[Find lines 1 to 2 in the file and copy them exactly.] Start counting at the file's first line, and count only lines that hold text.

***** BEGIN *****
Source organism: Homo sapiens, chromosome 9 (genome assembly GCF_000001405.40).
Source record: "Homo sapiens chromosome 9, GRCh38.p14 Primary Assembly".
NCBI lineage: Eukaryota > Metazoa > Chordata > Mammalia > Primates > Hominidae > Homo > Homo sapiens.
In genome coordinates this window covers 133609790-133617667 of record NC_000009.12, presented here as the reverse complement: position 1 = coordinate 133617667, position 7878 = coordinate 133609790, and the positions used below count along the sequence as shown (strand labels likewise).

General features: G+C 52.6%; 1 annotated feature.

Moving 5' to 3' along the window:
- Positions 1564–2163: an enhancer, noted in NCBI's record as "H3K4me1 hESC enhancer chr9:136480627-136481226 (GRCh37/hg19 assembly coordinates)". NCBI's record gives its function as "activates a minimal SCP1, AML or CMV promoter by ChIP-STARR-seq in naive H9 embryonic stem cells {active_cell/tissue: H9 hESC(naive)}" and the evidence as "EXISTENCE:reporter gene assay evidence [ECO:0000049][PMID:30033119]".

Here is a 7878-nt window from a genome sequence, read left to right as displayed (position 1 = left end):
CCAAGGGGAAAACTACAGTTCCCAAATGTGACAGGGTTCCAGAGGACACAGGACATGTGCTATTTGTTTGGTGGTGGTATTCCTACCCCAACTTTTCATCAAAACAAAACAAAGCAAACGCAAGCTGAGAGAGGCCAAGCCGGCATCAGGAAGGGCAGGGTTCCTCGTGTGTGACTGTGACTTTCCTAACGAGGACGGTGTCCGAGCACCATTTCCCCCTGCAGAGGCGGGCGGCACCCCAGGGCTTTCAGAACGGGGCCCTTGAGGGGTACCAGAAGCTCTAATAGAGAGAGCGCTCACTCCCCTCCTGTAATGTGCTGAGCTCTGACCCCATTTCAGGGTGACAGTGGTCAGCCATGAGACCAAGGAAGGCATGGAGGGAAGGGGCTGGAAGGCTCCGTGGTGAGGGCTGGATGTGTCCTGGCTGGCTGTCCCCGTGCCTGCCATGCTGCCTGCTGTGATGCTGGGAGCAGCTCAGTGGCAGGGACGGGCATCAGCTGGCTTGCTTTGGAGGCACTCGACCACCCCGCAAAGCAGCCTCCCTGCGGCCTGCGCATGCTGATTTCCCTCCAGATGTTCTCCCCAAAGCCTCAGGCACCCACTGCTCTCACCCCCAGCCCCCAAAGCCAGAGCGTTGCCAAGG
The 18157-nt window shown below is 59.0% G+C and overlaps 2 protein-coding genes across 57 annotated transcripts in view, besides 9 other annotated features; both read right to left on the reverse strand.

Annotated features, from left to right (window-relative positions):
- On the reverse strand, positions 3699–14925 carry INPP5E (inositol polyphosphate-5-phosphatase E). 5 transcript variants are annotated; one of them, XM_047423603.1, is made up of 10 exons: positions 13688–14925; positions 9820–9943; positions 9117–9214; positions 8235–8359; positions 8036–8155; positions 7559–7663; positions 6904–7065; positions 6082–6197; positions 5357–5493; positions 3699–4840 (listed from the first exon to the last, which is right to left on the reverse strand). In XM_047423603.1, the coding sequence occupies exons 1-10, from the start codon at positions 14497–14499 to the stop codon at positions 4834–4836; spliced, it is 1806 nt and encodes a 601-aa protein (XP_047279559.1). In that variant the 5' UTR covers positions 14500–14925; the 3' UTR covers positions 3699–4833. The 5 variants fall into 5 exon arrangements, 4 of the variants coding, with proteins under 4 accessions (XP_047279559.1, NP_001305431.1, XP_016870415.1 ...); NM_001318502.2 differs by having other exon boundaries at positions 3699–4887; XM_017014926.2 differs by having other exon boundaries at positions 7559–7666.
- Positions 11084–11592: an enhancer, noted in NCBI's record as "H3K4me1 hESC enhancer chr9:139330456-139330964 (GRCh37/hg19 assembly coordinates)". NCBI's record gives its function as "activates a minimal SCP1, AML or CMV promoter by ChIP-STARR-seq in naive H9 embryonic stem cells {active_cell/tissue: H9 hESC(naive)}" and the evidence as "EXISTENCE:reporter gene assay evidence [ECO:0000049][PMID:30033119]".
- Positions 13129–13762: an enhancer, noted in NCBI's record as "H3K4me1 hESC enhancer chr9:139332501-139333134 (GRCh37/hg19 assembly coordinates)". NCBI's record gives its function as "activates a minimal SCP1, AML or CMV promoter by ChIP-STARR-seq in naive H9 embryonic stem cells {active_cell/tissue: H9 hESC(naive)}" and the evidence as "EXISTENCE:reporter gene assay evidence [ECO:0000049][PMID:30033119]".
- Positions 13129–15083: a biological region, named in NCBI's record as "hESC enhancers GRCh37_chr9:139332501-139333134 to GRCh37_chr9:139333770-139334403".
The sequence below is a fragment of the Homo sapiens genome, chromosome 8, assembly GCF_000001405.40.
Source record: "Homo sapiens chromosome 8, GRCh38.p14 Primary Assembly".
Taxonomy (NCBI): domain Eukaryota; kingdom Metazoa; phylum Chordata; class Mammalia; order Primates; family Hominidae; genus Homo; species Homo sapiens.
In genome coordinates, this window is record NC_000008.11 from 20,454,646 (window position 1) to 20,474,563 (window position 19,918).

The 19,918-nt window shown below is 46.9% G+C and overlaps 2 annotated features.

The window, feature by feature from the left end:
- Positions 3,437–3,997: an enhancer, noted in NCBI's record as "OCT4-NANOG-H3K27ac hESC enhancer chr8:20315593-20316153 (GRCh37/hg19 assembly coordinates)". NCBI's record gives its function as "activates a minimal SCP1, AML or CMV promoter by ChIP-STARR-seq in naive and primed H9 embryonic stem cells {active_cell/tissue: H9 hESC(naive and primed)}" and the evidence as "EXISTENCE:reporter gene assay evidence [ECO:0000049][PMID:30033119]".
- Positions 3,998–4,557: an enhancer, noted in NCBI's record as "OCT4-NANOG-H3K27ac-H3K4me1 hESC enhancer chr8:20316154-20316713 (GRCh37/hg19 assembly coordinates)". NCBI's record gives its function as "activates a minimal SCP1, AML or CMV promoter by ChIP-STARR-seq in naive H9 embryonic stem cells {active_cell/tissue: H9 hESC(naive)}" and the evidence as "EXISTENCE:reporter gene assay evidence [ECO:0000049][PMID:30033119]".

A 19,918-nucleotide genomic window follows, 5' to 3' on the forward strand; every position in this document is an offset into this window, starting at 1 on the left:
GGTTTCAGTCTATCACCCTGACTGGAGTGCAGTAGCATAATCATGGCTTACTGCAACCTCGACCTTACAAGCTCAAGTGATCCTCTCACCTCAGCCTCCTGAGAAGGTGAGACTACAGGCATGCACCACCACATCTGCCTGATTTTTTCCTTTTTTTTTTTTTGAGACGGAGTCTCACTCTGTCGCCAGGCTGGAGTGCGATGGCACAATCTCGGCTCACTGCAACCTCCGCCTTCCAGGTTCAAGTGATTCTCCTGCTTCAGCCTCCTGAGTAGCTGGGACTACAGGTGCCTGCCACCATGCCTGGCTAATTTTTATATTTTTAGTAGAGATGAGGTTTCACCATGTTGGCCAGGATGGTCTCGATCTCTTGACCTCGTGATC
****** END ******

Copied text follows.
Source organism: Homo sapiens, chromosome 9 (genome assembly GCF_000001405.40).
Source record: "Homo sapiens chromosome 9, GRCh38.p14 Primary Assembly".